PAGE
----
There’s no doubt that having experience in construction is an essential factor for a worker in that field.
However, while hard skills and technical knowledge are what makes a qualified construction worker, soft skills are what makes a good construction worker.
It’s their soft skills that will help your company keep up with the increasingly rapid changes and growing demands in the industry, so it’s a good idea to help them learn some essential ones.
We’ve drawn a list of 7 soft skills that you can train your construction workers on.
In this article...
Time management is vital in any industry, but especially so in construction.
So many elements on a construction site are sequential and co-dependent that one delay causes a chain reaction.
Unfortunately, poor time management is so widespread that construction professionals spend 35% of their time on non-optimal activities, according to PlanGrid.
This can be prevented by making sure you hire employees who understand time management.
A punctual worker who knows the schedule and the interrelationship between tasks is your biggest asset.
That person can be trusted to do what’s needed even without your supervision and prioritize when needed.
If, as a manager, you want to help workers tap into their time management skills, you should first set clear expectations.
Leaving things to guesswork is not only irresponsible but also dangerous on a construction site.
Make sure everyone knows what’s expected of them and when and if there are any doubts, encourage them to contact you and double-check.
After that, different methods can be used to help workers organize better, such as:
- Prioritizing tasks and tackling the most demanding ones first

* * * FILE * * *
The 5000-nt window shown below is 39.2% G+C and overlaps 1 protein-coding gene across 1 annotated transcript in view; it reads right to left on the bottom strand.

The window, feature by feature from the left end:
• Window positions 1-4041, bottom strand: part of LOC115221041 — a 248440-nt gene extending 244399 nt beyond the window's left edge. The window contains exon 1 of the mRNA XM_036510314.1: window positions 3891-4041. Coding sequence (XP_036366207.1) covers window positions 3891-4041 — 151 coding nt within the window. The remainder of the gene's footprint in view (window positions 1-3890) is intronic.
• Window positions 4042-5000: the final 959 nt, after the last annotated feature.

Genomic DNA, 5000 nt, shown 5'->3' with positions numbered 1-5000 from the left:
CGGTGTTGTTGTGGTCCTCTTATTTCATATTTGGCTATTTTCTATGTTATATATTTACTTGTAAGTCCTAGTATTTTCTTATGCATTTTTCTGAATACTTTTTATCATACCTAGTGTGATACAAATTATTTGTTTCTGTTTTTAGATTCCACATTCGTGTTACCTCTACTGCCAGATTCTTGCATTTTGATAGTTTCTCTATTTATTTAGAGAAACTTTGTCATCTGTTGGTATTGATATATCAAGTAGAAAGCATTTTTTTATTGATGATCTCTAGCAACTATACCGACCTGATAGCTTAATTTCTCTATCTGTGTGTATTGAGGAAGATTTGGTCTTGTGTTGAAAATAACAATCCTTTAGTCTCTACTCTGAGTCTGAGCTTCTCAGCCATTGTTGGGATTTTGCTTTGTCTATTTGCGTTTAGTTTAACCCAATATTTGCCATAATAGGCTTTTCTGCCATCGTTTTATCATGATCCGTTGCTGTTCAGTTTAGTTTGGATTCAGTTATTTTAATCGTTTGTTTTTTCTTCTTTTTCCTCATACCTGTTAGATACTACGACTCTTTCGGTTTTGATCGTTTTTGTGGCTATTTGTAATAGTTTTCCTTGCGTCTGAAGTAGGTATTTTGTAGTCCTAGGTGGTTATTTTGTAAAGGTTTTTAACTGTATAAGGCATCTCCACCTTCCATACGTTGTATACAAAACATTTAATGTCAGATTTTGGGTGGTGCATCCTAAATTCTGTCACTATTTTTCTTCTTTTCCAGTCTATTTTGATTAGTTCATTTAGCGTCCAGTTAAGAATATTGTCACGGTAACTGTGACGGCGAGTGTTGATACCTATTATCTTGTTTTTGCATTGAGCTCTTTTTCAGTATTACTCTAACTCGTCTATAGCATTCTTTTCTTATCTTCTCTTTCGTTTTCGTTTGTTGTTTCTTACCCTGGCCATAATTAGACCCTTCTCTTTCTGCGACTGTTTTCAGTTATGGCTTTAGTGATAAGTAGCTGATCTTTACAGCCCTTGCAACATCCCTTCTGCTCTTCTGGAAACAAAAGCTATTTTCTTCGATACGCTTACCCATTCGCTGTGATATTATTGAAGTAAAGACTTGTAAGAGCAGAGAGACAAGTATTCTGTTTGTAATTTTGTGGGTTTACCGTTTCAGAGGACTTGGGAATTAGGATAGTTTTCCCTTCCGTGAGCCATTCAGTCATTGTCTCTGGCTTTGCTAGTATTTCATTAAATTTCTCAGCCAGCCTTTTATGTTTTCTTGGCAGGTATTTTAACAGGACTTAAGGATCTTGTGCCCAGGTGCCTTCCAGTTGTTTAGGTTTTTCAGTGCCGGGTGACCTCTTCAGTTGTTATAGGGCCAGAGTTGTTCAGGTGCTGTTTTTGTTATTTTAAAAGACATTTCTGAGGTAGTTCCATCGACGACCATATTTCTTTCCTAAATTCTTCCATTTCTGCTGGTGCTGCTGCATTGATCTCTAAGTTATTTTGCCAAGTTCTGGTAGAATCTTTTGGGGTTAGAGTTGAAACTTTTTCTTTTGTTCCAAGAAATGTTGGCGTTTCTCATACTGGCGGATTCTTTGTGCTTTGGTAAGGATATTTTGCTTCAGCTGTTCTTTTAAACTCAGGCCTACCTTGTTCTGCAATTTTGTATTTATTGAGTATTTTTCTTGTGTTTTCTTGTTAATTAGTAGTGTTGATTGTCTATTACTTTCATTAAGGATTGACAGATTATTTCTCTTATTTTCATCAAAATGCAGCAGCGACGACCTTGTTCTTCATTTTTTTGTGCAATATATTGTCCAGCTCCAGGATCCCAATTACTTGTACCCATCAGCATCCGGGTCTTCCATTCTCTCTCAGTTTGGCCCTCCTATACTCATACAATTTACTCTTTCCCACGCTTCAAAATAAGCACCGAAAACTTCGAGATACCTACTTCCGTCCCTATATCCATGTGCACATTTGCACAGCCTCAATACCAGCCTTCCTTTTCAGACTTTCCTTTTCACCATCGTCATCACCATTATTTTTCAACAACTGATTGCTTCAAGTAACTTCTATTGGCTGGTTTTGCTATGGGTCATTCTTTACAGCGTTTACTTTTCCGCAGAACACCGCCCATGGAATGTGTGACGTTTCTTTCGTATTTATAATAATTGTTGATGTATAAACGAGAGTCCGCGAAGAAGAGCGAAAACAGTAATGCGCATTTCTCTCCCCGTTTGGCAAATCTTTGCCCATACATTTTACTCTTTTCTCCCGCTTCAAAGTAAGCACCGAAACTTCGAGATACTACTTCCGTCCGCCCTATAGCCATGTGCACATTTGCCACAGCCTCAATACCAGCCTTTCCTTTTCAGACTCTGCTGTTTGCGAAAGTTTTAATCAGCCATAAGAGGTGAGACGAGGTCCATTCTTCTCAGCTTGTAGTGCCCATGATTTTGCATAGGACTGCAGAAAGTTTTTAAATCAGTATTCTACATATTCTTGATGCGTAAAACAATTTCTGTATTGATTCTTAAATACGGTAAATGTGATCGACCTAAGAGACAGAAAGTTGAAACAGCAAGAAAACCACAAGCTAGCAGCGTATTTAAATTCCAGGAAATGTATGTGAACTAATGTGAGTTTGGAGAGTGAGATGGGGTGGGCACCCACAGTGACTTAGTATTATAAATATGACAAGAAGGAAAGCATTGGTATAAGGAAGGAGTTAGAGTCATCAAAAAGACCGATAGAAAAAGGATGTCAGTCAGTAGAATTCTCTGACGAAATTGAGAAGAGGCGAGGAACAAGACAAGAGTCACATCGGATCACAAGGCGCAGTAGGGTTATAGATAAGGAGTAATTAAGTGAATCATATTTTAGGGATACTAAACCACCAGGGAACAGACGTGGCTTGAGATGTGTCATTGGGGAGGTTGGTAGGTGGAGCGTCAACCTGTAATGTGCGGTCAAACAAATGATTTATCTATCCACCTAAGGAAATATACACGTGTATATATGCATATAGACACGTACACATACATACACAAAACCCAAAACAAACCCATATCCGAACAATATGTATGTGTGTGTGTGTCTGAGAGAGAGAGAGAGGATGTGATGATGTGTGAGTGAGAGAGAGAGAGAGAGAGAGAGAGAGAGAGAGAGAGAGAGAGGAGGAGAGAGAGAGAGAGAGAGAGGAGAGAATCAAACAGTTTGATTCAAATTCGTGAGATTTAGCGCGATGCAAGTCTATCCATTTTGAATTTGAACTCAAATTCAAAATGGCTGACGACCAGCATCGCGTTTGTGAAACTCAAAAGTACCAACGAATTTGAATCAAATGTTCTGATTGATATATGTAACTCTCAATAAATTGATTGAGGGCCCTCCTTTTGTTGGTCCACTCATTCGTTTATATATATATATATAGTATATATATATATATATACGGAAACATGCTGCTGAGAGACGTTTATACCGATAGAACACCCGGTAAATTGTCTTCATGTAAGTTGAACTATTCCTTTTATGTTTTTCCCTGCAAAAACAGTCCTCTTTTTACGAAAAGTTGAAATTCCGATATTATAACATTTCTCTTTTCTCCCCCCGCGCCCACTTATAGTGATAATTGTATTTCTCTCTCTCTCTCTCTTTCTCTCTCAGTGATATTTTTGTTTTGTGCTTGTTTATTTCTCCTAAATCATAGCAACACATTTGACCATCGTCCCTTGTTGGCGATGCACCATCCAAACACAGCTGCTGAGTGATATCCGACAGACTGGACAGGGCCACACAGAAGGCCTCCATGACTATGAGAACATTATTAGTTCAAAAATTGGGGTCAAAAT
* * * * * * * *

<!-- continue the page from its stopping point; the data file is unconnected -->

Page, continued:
- Discouraging multitasking and focusing on a single task at a time
- Taking breaks
If you see that they’re trying, recognize their efforts and commend them for it, it’ll do wonders for their self-esteem and make them work even harder.
You’ll end up with happier employees who manage their time efficiently, helping you meet deadlines and deliver projects on time.
Being able to solve problems in a practical way by using creative thinking is another indispensable soft skill for construction workers.
It doesn’t have to mean constantly coming up with elaborate schemes to get things done. On the contrary, economist Herb Simon defined creative problem-solving as a search for simplicity:
To solve a problem successfully, you must spend enough time considering it from different angles and preparing to tackle it.
That being said, a team of people who discuss issues, brainstorm, and listen to each other when solving problems will function better as a group and find the optimal solution.
This is excellent news for you because it translates into a better quality of service for your company.
Everybody does it daily to a certain extent without even realizing it, but there are also steps you can take to help your workers become master problem solvers.
To illustrate the power of problem solving, let’s look at Turner Construction Company from New York.
Their new member applied a problem-solving method called A3 Thinking and identified 1,255 scratches and dents on the part of a curtain wall.
He then categorized them and worked together with a subcontractor to address the underlying issues.
Together, they managed to find an optimal solution and helped reduce scratches and dents by 82% in the next stage.
He not only improved the company’s workflow but saved time and money.
When solving problems, workers can follow these basic steps:
In short, they need to identify the problem, analyze its different aspects, establish the criteria required to find a solution, brainstorm possible solutions, and decide on the best one.
Finally, the best solution needs to be implemented to see if it can be further improved or if this approach can be used for solving other problems.
This structured approach will help your workers focus and find better solutions for various problems, leading to projects of a higher quality and, therefore, more satisfied clients.